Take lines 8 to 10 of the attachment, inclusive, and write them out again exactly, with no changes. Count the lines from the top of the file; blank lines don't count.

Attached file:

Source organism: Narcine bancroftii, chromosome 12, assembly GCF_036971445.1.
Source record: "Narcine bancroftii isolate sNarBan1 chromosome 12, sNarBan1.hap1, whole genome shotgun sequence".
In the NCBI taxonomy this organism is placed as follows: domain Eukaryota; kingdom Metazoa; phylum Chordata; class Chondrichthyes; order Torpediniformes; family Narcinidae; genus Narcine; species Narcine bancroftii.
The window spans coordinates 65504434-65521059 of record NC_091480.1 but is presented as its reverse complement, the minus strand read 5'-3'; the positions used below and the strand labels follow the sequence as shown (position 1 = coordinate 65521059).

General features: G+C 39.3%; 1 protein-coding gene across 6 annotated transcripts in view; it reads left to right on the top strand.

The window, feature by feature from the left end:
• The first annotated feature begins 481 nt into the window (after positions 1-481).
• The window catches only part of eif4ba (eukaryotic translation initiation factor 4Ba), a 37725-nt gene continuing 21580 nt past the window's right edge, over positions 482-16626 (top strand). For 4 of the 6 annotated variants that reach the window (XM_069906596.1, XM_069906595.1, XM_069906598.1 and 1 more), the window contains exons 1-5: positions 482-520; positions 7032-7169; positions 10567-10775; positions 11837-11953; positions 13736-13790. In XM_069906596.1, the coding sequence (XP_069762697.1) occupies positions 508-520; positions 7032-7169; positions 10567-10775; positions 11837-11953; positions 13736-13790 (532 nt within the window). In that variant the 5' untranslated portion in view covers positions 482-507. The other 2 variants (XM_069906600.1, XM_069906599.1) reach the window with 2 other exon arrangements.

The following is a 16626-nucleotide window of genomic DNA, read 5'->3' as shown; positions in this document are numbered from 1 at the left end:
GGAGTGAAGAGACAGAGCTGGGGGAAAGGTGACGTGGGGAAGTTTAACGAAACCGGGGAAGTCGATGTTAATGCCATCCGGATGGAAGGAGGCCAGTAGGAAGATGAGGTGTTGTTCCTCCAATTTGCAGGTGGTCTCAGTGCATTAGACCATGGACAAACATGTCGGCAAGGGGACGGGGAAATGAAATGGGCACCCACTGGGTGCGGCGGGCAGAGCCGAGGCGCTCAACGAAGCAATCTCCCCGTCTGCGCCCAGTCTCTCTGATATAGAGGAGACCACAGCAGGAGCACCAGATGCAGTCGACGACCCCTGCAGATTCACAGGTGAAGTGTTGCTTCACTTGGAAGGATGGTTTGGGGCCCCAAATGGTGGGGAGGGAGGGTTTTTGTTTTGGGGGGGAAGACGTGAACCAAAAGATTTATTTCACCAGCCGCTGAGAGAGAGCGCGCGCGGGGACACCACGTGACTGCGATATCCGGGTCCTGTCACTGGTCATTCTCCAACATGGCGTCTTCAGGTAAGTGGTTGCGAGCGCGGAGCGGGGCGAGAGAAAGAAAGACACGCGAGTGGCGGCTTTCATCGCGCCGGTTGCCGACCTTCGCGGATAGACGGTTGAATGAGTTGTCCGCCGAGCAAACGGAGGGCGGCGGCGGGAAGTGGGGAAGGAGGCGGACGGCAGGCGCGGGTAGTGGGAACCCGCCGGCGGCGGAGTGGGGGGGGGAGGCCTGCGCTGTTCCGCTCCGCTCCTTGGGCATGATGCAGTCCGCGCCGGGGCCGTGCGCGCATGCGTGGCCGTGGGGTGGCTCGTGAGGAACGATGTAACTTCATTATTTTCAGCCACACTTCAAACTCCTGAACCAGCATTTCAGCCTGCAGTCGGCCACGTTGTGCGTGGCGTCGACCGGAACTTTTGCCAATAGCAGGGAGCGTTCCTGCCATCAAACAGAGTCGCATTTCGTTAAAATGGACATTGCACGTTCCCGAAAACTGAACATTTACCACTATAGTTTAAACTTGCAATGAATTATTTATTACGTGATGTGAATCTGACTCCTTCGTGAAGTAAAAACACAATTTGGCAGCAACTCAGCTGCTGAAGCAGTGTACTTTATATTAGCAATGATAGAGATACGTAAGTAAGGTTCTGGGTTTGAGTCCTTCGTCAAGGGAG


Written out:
• The window catches only part of eif4ba (eukaryotic translation initiation factor 4Ba), a 37725-nt gene continuing 21580 nt past the window's right edge, over positions 482-16626 (top strand). For 4 of the 6 annotated variants that reach the window (XM_069906596.1, XM_069906595.1, XM_069906598.1 and 1 more), the window contains exons 1-5: positions 482-520; positions 7032-7169; positions 10567-10775; positions 11837-11953; positions 13736-13790. In XM_069906596.1, the coding sequence (XP_069762697.1) occupies positions 508-520; positions 7032-7169; positions 10567-10775; positions 11837-11953; positions 13736-13790 (532 nt within the window). In that variant the 5' untranslated portion in view covers positions 482-507. The other 2 variants (XM_069906600.1, XM_069906599.1) reach the window with 2 other exon arrangements.

The following is a 16626-nucleotide window of genomic DNA, read 5'->3' as shown; positions in this document are numbered from 1 at the left end:
GGAGTGAAGAGACAGAGCTGGGGGAAAGGTGACGTGGGGAAGTTTAACGAAACCGGGGAAGTCGATGTTAATGCCATCCGGATGGAAGGAGGCCAGTAGGAAGATGAGGTGTTGTTCCTCCAATTTGCAGGTGGTCTCAGTGCATTAGACCATGGACAAACATGTCGGCAAGGGGACGGGGAAATGAAATGGGCACCCACTGGGTGCGGCGGGCAGAGCCGAGGCGCTCAACGAAGCAATCTCCCCGTCTGCGCCCAGTCTCTCTGATATAGAGGAGACCACAGCAGGAGCACCAGATGCAGTCGACGACCCCTGCAGATTCACAGGTGAAGTGTTGCTTCACTTGGAAGGATGGTTTGGGGCCCCAAATGGTGGGGAGGGAGGGTTTTTGTTTTGGGGGGGAAGACGTGAACCAAAAGATTTATTTCACCAGCCGCTGAGAGAGAGCGCGCGCGGGGACACCACGTGACTGCGATATCCGGGTCCTGTCACTGGTCATTCTCCAACATGGCGTCTTCAGGTAAGTGGTTGCGAGCGCGGAGCGGGGCGAGAGAAAGAAAGACACGCGAGTGGCGGCTTTCATCGCGCCGGTTGCCGACCTTCGCGGATAGACGGTTGAATGAGTTGTCCGCCGAGCAAACGGAGGGCGGCGGCGGGAAGTGGGGAAGGAGGCGGACGGCAGGCGCGGGTAGTGGGAACCCGCCGGCGGCGGAGTGGGGGGGGGAGGCCTGCGCTGTTCCGCTCCGCTCCTTGGGCATGATGCAGTCCGCGCCGGGGCCGTGCGCGCATGCGTGGCCGTGGGGTGGCTCGTGAGGAACGATGTAACTTCATTATTTTCAGCCACACTTCAAACTCCTGAACCAGCATTTCAGCCTGCAGTCGGCCACGTTGTGCGTGGCGTCGACCGGAACTTTTGCCAATAGCAGGGAGCGTTCCTGCCATCAAACAGAGTCGCATTTCGTTAAAATGGACATTGCACGTTCCCGAAAACTGAACATTTACCACTATAGTTTAAACTTGCAATGAATTATTTATTACGTGATGTGAATCTGACTCCTTCGTGAAGTAAAAACACAATTTGGCAGCAACTCAGCTGCTGAAGCAGTGTACTTTATATTAGCAATGATAGAGATACGTAAGTAAGGTTCTGGGTTTGAGTCCTTCGTCAAGGGAG